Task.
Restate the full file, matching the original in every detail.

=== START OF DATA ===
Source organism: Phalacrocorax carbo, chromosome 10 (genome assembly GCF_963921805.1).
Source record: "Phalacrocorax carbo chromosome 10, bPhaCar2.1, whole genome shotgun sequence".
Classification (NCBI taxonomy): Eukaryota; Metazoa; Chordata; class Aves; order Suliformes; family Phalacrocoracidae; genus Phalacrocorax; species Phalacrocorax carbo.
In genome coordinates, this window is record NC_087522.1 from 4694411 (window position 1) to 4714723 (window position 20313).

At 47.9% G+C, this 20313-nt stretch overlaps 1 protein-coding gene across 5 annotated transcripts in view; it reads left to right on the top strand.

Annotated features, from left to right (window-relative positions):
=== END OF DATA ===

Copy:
Source organism: Phalacrocorax carbo, chromosome 10 (genome assembly GCF_963921805.1).
Source record: "Phalacrocorax carbo chromosome 10, bPhaCar2.1, whole genome shotgun sequence".
Classification (NCBI taxonomy): Eukaryota; Metazoa; Chordata; class Aves; order Suliformes; family Phalacrocoracidae; genus Phalacrocorax; species Phalacrocorax carbo.
In genome coordinates, this window is record NC_087522.1 from 4694411 (window position 1) to 4714723 (window position 20313).

At 47.9% G+C, this 20313-nt stretch overlaps 1 protein-coding gene across 5 annotated transcripts in view; it reads left to right on the top strand.

Annotated features, from left to right (window-relative positions):